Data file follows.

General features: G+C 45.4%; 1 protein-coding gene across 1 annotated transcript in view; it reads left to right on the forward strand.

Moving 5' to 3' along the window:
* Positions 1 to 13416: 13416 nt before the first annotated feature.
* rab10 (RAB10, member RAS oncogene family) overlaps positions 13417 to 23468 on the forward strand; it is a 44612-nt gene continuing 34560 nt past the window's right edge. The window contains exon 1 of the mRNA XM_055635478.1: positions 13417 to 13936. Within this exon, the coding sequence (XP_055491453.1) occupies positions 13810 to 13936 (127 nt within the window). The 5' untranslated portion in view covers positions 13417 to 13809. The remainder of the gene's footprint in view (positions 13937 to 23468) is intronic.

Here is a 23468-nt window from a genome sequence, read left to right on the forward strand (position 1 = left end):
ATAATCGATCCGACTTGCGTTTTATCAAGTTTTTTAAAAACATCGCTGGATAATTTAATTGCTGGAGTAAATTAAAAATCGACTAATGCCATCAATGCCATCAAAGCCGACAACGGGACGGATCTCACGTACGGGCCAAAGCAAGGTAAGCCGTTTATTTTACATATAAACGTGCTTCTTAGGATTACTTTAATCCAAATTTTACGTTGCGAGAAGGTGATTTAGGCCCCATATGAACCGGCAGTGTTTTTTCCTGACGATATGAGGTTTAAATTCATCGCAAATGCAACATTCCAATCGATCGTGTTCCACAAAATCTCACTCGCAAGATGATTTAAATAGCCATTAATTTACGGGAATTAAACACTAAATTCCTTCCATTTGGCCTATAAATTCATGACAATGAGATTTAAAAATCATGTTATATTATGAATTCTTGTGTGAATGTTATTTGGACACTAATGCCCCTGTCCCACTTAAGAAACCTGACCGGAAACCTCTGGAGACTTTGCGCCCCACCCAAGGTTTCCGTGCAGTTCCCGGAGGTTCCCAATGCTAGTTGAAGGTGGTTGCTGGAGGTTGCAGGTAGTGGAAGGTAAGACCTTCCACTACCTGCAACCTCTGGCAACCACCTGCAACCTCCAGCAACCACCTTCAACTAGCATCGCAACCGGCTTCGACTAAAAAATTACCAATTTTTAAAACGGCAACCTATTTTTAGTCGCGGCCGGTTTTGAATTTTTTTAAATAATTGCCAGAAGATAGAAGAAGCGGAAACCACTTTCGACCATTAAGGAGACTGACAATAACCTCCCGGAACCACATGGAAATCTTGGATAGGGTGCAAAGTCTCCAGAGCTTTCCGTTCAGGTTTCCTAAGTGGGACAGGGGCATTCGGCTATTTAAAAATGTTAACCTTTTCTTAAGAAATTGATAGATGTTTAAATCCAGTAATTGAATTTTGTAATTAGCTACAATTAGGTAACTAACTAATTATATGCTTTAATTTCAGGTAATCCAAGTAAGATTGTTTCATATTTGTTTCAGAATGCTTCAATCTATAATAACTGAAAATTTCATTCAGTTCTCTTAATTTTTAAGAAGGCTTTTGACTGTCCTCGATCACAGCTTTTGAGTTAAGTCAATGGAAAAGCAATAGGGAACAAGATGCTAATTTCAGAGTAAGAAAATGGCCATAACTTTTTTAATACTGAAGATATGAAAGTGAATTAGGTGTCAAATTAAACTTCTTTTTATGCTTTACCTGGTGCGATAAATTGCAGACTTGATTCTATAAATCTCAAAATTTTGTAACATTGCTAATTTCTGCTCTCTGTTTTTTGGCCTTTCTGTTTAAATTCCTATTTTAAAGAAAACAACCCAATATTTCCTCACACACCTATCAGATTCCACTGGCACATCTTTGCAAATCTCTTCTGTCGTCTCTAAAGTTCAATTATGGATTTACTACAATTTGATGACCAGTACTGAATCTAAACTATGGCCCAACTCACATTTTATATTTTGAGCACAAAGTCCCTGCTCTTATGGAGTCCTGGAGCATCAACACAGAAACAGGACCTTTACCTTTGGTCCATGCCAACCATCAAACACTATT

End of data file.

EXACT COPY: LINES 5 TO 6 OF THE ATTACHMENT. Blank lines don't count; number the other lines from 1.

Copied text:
Here is a 23468-nt window from a genome sequence, read left to right on the forward strand (position 1 = left end):
ATAATCGATCCGACTTGCGTTTTATCAAGTTTTTTAAAAACATCGCTGGATAATTTAATTGCTGGAGTAAATTAAAAATCGACTAATGCCATCAATGCCATCAAAGCCGACAACGGGACGGATCTCACGTACGGGCCAAAGCAAGGTAAGCCGTTTATTTTACATATAAACGTGCTTCTTAGGATTACTTTAATCCAAATTTTACGTTGCGAGAAGGTGATTTAGGCCCCATATGAACCGGCAGTGTTTTTTCCTGACGATATGAGGTTTAAATTCATCGCAAATGCAACATTCCAATCGATCGTGTTCCACAAAATCTCACTCGCAAGATGATTTAAATAGCCATTAATTTACGGGAATTAAACACTAAATTCCTTCCATTTGGCCTATAAATTCATGACAATGAGATTTAAAAATCATGTTATATTATGAATTCTTGTGTGAATGTTATTTGGACACTAATGCCCCTGTCCCACTTAAGAAACCTGACCGGAAACCTCTGGAGACTTTGCGCCCCACCCAAGGTTTCCGTGCAGTTCCCGGAGGTTCCCAATGCTAGTTGAAGGTGGTTGCTGGAGGTTGCAGGTAGTGGAAGGTAAGACCTTCCACTACCTGCAACCTCTGGCAACCACCTGCAACCTCCAGCAACCACCTTCAACTAGCATCGCAACCGGCTTCGACTAAAAAATTACCAATTTTTAAAACGGCAACCTATTTTTAGTCGCGGCCGGTTTTGAATTTTTTTAAATAATTGCCAGAAGATAGAAGAAGCGGAAACCACTTTCGACCATTAAGGAGACTGACAATAACCTCCCGGAACCACATGGAAATCTTGGATAGGGTGCAAAGTCTCCAGAGCTTTCCGTTCAGGTTTCCTAAGTGGGACAGGGGCATTCGGCTATTTAAAAATGTTAACCTTTTCTTAAGAAATTGATAGATGTTTAAATCCAGTAATTGAATTTTGTAATTAGCTACAATTAGGTAACTAACTAATTATATGCTTTAATTTCAGGTAATCCAAGTAAGATTGTTTCATATTTGTTTCAGAATGCTTCAATCTATAATAACTGAAAATTTCATTCAGTTCTCTTAATTTTTAAGAAGGCTTTTGACTGTCCTCGATCACAGCTTTTGAGTTAAGTCAATGGAAAAGCAATAGGGAACAAGATGCTAATTTCAGAGTAAGAAAATGGCCATAACTTTTTTAATACTGAAGATATGAAAGTGAATTAGGTGTCAAATTAAACTTCTTTTTATGCTTTACCTGGTGCGATAAATTGCAGACTTGATTCTATAAATCTCAAAATTTTGTAACATTGCTAATTTCTGCTCTCTGTTTTTTGGCCTTTCTGTTTAAATTCCTATTTTAAAGAAAACAACCCAATATTTCCTCACACACCTATCAGATTCCACTGGCACATCTTTGCAAATCTCTTCTGTCGTCTCTAAAGTTCAATTATGGATTTACTACAATTTGATGACCAGTACTGAATCTAAACTATGGCCCAACTCACATTTTATATTTTGAGCACAAAGTCCCTGCTCTTATGGAGTCCTGGAGCATCAACACAGAAACAGGACCTTTACCTTTGGTCCATGCCAACCATCAAACACTATT